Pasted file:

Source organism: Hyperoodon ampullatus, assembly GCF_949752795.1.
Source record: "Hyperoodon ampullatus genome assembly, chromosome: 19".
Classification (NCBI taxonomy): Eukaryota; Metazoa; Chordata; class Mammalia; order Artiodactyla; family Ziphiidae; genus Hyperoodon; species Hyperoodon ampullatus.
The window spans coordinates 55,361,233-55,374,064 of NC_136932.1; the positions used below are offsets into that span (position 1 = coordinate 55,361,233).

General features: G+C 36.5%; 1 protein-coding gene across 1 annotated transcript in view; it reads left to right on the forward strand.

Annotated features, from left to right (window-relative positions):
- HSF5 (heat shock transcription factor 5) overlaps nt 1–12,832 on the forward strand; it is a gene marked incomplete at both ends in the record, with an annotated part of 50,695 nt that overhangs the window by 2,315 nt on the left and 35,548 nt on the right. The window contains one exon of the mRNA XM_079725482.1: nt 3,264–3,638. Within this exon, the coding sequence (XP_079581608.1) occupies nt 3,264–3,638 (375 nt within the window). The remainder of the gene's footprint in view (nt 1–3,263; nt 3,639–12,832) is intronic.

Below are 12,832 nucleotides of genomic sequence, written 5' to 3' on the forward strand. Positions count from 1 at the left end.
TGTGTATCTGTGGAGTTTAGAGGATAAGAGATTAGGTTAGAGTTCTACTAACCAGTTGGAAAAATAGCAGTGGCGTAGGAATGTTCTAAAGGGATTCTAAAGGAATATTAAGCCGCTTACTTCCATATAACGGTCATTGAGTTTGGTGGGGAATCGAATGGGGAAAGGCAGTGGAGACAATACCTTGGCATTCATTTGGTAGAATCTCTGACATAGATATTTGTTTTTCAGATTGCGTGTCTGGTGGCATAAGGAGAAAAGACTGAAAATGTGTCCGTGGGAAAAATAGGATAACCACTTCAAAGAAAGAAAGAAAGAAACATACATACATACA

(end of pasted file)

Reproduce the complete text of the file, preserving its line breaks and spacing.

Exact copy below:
Source organism: Hyperoodon ampullatus, assembly GCF_949752795.1.
Source record: "Hyperoodon ampullatus genome assembly, chromosome: 19".
Classification (NCBI taxonomy): Eukaryota; Metazoa; Chordata; class Mammalia; order Artiodactyla; family Ziphiidae; genus Hyperoodon; species Hyperoodon ampullatus.
The window spans coordinates 55,361,233-55,374,064 of NC_136932.1; the positions used below are offsets into that span (position 1 = coordinate 55,361,233).

General features: G+C 36.5%; 1 protein-coding gene across 1 annotated transcript in view; it reads left to right on the forward strand.

Annotated features, from left to right (window-relative positions):
- HSF5 (heat shock transcription factor 5) overlaps nt 1–12,832 on the forward strand; it is a gene marked incomplete at both ends in the record, with an annotated part of 50,695 nt that overhangs the window by 2,315 nt on the left and 35,548 nt on the right. The window contains one exon of the mRNA XM_079725482.1: nt 3,264–3,638. Within this exon, the coding sequence (XP_079581608.1) occupies nt 3,264–3,638 (375 nt within the window). The remainder of the gene's footprint in view (nt 1–3,263; nt 3,639–12,832) is intronic.

Below are 12,832 nucleotides of genomic sequence, written 5' to 3' on the forward strand. Positions count from 1 at the left end.
TGTGTATCTGTGGAGTTTAGAGGATAAGAGATTAGGTTAGAGTTCTACTAACCAGTTGGAAAAATAGCAGTGGCGTAGGAATGTTCTAAAGGGATTCTAAAGGAATATTAAGCCGCTTACTTCCATATAACGGTCATTGAGTTTGGTGGGGAATCGAATGGGGAAAGGCAGTGGAGACAATACCTTGGCATTCATTTGGTAGAATCTCTGACATAGATATTTGTTTTTCAGATTGCGTGTCTGGTGGCATAAGGAGAAAAGACTGAAAATGTGTCCGTGGGAAAAATAGGATAACCACTTCAAAGAAAGAAAGAAAGAAACATACATACATACA